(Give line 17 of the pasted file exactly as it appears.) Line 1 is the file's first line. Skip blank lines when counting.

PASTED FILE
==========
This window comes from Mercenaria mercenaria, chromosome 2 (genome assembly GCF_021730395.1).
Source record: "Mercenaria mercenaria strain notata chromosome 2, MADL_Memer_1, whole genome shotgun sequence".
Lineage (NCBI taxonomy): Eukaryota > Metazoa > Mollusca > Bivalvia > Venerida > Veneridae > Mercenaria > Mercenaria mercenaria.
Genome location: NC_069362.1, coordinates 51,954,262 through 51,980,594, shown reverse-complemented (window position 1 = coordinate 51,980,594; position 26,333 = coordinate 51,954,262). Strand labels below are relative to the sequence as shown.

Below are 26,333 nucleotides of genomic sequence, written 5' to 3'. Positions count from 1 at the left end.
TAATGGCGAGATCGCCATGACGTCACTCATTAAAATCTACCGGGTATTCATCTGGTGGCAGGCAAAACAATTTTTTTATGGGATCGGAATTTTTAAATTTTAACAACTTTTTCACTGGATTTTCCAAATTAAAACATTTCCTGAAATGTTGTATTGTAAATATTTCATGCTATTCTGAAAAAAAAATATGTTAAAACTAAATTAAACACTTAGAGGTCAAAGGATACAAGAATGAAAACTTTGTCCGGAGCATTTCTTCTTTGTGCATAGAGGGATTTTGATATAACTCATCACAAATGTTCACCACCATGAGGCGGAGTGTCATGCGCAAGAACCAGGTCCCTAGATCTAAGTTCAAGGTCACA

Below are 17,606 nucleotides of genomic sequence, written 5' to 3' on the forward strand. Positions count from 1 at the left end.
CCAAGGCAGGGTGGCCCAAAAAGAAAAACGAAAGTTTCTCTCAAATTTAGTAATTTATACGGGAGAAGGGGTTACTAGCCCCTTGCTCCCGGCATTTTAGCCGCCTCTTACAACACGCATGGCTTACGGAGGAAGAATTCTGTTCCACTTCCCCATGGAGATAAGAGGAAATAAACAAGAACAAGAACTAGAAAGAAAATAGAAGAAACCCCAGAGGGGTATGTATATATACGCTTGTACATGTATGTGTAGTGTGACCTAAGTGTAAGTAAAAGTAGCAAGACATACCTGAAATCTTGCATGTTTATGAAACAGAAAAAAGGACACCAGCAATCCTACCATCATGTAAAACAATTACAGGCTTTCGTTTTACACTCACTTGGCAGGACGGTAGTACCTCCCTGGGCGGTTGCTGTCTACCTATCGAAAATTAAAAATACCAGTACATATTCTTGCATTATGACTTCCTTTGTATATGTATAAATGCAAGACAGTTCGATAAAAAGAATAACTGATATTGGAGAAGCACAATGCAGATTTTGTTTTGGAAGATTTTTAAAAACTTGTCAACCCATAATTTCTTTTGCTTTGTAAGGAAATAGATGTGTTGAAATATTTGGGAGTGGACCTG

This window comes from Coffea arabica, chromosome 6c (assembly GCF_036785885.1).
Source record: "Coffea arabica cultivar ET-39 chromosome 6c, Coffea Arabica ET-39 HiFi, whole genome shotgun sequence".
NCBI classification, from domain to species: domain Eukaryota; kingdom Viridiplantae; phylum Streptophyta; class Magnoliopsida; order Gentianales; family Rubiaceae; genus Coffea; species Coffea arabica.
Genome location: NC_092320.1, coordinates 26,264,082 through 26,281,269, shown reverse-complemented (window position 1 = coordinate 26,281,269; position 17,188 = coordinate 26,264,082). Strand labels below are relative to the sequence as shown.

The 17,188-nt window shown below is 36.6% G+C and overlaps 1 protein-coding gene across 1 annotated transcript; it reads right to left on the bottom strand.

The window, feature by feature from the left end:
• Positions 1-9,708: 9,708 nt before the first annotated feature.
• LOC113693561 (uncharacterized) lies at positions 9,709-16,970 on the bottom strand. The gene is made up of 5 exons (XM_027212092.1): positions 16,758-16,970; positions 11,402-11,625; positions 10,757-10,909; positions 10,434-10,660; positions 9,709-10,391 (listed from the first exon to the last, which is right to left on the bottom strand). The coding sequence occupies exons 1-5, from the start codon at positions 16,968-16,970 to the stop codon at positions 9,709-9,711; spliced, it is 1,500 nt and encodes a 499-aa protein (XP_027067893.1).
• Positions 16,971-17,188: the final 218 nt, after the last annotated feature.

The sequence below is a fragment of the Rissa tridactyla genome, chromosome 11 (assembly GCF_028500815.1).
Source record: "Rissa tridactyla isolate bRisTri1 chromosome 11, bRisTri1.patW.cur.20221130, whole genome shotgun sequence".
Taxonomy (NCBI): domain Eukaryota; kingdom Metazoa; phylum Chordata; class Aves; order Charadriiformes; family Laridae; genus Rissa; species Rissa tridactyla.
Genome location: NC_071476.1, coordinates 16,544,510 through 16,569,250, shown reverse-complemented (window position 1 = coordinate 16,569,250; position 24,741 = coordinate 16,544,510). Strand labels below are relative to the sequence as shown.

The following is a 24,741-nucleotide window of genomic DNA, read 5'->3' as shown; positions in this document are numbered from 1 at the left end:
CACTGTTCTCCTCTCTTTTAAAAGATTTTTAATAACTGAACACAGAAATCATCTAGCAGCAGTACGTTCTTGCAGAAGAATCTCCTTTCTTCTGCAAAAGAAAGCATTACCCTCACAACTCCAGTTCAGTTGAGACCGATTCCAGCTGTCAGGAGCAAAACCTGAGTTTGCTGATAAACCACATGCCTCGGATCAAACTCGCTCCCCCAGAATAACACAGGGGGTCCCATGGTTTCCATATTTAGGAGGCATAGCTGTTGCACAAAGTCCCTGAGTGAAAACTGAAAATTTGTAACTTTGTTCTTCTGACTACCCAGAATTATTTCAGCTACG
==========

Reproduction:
• Positions 16,971-17,188: the final 218 nt, after the last annotated feature.